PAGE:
Temple of Sinawava – Zion National Park

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As I finished my hike on the Hidden Canyon Trail, I made my plans for the rest of the day.  I decided I would leave the park and drive up to Cedar Breaks National Monument and Bryce Canyon National Park before the end of the day.  It was before noon, so I had plenty of time, and I realized that despite spending three days in Zion Canyon, I hadn’t made it all the way to the northern end of the bus route.  It seemed wrong to leave without covering the entire canyon, so I headed up to the final bus stop, at the Temple of Sinawava.

The Temple of Sinawava isn’t one peak, it’s the entire northern end of the canyon.  At the end of the canyon drive, the mountains come together to form a jaw-dropping amphitheater.  As you stand along the Virgin River here, the mountains encircle you on three sides, and in every direction, it’s straight up.

Sinawava is the name for a powerful Paiute (Native American) deity, known as the Coyote or Wolf God.

One of the most popular walks in the park is The Riverside Walk Trail, which leads to The Narrows.  The wide, smooth, paved trail begins at the Temple of Sinawava bus stop, and heads north through the only break in the encircling sandstone mountains.  As you’d expect by its name, The Riverside Walk Trail follows alongside the Virgin River, and there are plenty of opportunities to access the water.

The Riverside Walk Trail is one mile, one way.  It ends just as the surrounding canyon walls begin to close in.  You don’t have to stop at the end of the paved trail–just step into the river, and keep going.  This is the point where The Narrows begins.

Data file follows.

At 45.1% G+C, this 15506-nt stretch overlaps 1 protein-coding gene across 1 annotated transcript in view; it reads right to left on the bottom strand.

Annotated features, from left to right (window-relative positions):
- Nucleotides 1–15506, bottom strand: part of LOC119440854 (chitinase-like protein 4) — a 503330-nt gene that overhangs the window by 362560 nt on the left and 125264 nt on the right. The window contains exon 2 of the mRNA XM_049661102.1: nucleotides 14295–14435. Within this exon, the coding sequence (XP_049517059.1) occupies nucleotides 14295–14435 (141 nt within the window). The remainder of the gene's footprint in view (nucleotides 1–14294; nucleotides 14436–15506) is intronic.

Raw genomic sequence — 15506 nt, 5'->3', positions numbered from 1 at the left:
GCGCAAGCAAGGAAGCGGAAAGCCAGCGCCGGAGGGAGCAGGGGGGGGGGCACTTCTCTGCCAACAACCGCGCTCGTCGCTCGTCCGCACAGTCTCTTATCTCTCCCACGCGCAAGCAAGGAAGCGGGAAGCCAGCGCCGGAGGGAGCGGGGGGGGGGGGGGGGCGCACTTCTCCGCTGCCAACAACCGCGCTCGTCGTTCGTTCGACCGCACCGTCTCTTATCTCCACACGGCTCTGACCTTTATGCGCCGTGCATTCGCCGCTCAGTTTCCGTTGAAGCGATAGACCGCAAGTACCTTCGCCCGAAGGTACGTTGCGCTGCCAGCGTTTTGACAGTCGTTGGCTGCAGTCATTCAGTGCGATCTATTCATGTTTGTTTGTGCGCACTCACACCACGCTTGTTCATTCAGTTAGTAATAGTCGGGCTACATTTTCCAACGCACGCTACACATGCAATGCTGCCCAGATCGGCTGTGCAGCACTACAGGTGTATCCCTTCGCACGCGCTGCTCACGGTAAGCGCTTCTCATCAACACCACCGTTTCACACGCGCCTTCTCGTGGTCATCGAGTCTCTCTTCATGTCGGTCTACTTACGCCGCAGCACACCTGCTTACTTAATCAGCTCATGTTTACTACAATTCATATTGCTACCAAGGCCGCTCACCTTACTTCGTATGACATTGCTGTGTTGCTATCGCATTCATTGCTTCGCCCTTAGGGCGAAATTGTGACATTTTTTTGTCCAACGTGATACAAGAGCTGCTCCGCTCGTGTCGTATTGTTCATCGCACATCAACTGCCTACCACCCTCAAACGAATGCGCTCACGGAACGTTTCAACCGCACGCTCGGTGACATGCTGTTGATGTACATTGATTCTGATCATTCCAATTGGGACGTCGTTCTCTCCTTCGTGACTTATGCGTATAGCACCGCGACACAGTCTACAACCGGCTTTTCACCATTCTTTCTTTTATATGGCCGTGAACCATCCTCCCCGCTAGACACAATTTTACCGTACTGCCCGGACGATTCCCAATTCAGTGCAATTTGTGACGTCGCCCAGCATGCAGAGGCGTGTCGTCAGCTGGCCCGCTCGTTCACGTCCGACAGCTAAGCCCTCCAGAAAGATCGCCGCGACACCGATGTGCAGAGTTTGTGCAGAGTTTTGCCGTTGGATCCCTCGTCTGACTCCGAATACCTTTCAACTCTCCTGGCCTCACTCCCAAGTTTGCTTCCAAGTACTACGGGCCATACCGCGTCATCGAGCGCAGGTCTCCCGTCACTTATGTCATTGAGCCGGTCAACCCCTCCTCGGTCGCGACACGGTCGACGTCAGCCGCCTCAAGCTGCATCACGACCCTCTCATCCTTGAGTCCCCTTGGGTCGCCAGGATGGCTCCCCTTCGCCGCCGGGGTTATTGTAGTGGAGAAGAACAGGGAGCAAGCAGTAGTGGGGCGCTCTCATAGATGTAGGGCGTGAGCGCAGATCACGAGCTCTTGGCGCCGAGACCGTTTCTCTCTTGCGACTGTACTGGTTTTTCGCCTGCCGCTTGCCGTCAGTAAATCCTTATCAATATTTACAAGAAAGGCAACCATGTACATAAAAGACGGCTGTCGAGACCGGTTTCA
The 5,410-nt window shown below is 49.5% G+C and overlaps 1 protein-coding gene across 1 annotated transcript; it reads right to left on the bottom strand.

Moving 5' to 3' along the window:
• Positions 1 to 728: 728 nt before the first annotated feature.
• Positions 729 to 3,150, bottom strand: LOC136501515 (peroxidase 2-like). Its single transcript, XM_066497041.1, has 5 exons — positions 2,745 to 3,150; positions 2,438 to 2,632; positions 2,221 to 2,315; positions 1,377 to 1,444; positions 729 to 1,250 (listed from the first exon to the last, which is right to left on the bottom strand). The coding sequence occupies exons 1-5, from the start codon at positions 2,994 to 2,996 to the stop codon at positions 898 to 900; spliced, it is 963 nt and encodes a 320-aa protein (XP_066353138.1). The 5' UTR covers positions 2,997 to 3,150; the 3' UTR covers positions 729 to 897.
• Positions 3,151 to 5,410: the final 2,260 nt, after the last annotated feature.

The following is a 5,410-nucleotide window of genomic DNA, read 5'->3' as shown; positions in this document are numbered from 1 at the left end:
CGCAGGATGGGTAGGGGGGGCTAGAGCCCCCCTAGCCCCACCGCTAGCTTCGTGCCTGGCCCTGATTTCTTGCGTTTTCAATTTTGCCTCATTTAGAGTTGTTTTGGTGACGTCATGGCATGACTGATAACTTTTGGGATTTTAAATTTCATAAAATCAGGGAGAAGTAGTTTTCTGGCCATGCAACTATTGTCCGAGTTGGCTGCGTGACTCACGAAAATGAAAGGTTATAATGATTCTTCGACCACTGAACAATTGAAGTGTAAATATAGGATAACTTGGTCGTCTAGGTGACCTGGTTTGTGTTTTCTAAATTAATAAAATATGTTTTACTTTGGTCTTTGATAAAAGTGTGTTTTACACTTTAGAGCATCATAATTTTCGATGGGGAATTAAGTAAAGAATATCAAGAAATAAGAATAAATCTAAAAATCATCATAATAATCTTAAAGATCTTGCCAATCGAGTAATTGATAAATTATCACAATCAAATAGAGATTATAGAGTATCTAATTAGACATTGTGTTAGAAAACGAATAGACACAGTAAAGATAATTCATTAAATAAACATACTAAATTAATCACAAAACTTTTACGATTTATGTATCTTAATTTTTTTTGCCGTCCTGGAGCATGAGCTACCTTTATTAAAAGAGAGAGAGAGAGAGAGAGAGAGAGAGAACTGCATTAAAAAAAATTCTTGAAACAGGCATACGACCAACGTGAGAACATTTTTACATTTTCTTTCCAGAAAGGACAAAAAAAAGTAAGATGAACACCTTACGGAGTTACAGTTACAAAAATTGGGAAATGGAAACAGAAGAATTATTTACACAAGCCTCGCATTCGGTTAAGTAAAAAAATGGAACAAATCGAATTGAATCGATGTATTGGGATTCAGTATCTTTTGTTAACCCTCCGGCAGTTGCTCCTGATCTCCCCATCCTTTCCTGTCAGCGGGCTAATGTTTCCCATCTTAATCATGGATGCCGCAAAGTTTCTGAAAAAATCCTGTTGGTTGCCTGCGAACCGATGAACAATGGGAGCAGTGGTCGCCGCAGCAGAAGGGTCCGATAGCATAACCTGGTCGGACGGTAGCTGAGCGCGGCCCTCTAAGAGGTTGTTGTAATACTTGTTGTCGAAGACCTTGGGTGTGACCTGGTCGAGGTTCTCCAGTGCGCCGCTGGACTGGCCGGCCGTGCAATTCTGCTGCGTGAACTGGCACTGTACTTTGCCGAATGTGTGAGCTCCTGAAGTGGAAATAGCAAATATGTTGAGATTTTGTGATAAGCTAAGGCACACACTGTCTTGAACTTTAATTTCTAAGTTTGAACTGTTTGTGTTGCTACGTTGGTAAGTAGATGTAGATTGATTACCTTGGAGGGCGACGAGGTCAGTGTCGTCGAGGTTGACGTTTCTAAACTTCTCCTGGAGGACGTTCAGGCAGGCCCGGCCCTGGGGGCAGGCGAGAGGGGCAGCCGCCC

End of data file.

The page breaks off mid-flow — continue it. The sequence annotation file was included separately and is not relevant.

Hiking in the Virgin River requires some pre-planning.  You’ll need to wear shoes that provide a good grip on slippery rocks.  A hiking stick can help you keep your balance.  The water can reach waist- or even chest- deep in places, so a dry bag may be necessary to protect your camera, cell phone, and other essential items.  You can hike as far as you want to up The Narrows, then turn around once you’ve had enough.

As I rode the shuttle bus up to the Temple of Sinawava, the driver had thankfully turned off the pre-recorded tour of the canyon.  It’s an interesting recording the first time you hear it, but after three days, I could almost recite it word by word.  Instead, the driver narrated the tour herself.  She mentioned that it was perfectly okay for pedestrians to walk on the road, and she mentioned a good reason for hiking the pavement: halfway between the Big Bend and Sinawava bus stops, there’s a small attraction at the side of the road, known as Menu Falls.  It all sounded like a good idea, so when the bus stopped, I started walking back down the road.

Since the road closely follows the banks of the Virgin River, this was a great chance to check out the river, up close.  A narrow, unofficial path followed directly beside the river, and whenever that got too rough, I could always return to the pavement.

One thing I couldn’t quite capture in a photo was the color of the Virgin River here.  Sunlight hit the western walls of the canyon, which reflected off the reddish sandstone, which in turn reflected off the surface of the water.  The result was, the Virgin River seemed to have a brilliant reddish glow in places.  It’s something you have to see to fully understand and appreciate.

About a half mile from the bus stop, this is the view looking north.  That gap in the mountains is where you find the Riverside Walk, and beyond it, The Narrows.

If your bus driver doesn’t point out Menu Falls, it would be quite easy to miss.  There is a boardwalk and stairs leading up to the falls, but there are no signs at the side of the road to draw your attention–just a couple of stakes at the side of the road, with yellow and black stripes.  From here, the Temple of Sinawava and Big Bend bus stops are about the same distance: 1/2 mile.

Menu Falls received its name, because long ago, a picture of the falls appeared on the front of the original menu at the Zion Lodge restaurant.

And with that, my three days in Zion Canyon drew to a close.  I hiked back to the Temple of Sinawava bus stop, caught the shuttle, and headed out.  My time in Zion National Park wasn’t done yet–on Day 5 I hiked into Kolob Canyons, in the northern end of Zion.  But as for the canyon, I said goodbye, headed out Rte. 9 to Interstate 15, then north.

Note: This trip was first published in 2007.

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